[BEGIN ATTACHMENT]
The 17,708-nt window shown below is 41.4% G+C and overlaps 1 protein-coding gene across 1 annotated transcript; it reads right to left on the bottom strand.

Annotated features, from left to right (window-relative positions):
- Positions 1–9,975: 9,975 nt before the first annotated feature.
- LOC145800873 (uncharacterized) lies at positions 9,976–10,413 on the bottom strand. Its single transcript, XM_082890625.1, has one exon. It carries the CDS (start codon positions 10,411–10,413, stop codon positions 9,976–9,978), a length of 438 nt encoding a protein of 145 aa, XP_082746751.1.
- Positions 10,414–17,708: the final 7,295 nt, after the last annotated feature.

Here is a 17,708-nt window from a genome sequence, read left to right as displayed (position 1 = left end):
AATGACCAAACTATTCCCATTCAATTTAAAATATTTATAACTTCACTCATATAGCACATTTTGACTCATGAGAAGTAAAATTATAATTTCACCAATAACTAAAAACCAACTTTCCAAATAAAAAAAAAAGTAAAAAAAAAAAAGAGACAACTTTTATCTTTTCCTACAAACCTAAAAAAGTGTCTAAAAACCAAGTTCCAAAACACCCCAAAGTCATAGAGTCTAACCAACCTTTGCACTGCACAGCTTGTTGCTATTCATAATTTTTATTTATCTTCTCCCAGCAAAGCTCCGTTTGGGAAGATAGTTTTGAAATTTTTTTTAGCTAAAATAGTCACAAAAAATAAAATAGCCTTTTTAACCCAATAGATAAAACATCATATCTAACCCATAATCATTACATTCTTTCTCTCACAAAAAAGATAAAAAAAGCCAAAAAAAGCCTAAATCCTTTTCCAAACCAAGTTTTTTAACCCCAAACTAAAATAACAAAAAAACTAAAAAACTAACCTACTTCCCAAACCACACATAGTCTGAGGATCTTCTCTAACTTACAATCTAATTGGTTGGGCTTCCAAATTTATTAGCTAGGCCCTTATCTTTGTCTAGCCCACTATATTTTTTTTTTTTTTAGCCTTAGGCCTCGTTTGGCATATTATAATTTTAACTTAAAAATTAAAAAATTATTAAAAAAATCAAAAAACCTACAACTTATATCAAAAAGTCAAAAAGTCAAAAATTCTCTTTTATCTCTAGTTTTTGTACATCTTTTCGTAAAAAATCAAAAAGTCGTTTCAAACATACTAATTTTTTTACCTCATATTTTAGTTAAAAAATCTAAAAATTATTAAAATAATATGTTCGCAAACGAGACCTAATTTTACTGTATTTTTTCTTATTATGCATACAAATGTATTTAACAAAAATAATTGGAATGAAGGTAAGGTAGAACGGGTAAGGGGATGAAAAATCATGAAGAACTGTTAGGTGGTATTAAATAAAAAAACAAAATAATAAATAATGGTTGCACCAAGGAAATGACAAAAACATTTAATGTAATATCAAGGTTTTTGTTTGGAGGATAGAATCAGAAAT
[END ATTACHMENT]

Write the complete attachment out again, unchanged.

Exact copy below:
The 17,708-nt window shown below is 41.4% G+C and overlaps 1 protein-coding gene across 1 annotated transcript; it reads right to left on the bottom strand.

Annotated features, from left to right (window-relative positions):
- Positions 1–9,975: 9,975 nt before the first annotated feature.
- LOC145800873 (uncharacterized) lies at positions 9,976–10,413 on the bottom strand. Its single transcript, XM_082890625.1, has one exon. It carries the CDS (start codon positions 10,411–10,413, stop codon positions 9,976–9,978), a length of 438 nt encoding a protein of 145 aa, XP_082746751.1.
- Positions 10,414–17,708: the final 7,295 nt, after the last annotated feature.

Here is a 17,708-nt window from a genome sequence, read left to right as displayed (position 1 = left end):
AATGACCAAACTATTCCCATTCAATTTAAAATATTTATAACTTCACTCATATAGCACATTTTGACTCATGAGAAGTAAAATTATAATTTCACCAATAACTAAAAACCAACTTTCCAAATAAAAAAAAAAGTAAAAAAAAAAAAGAGACAACTTTTATCTTTTCCTACAAACCTAAAAAAGTGTCTAAAAACCAAGTTCCAAAACACCCCAAAGTCATAGAGTCTAACCAACCTTTGCACTGCACAGCTTGTTGCTATTCATAATTTTTATTTATCTTCTCCCAGCAAAGCTCCGTTTGGGAAGATAGTTTTGAAATTTTTTTTAGCTAAAATAGTCACAAAAAATAAAATAGCCTTTTTAACCCAATAGATAAAACATCATATCTAACCCATAATCATTACATTCTTTCTCTCACAAAAAAGATAAAAAAAGCCAAAAAAAGCCTAAATCCTTTTCCAAACCAAGTTTTTTAACCCCAAACTAAAATAACAAAAAAACTAAAAAACTAACCTACTTCCCAAACCACACATAGTCTGAGGATCTTCTCTAACTTACAATCTAATTGGTTGGGCTTCCAAATTTATTAGCTAGGCCCTTATCTTTGTCTAGCCCACTATATTTTTTTTTTTTTTAGCCTTAGGCCTCGTTTGGCATATTATAATTTTAACTTAAAAATTAAAAAATTATTAAAAAAATCAAAAAACCTACAACTTATATCAAAAAGTCAAAAAGTCAAAAATTCTCTTTTATCTCTAGTTTTTGTACATCTTTTCGTAAAAAATCAAAAAGTCGTTTCAAACATACTAATTTTTTTACCTCATATTTTAGTTAAAAAATCTAAAAATTATTAAAATAATATGTTCGCAAACGAGACCTAATTTTACTGTATTTTTTCTTATTATGCATACAAATGTATTTAACAAAAATAATTGGAATGAAGGTAAGGTAGAACGGGTAAGGGGATGAAAAATCATGAAGAACTGTTAGGTGGTATTAAATAAAAAAACAAAATAATAAATAATGGTTGCACCAAGGAAATGACAAAAACATTTAATGTAATATCAAGGTTTTTGTTTGGAGGATAGAATCAGAAAT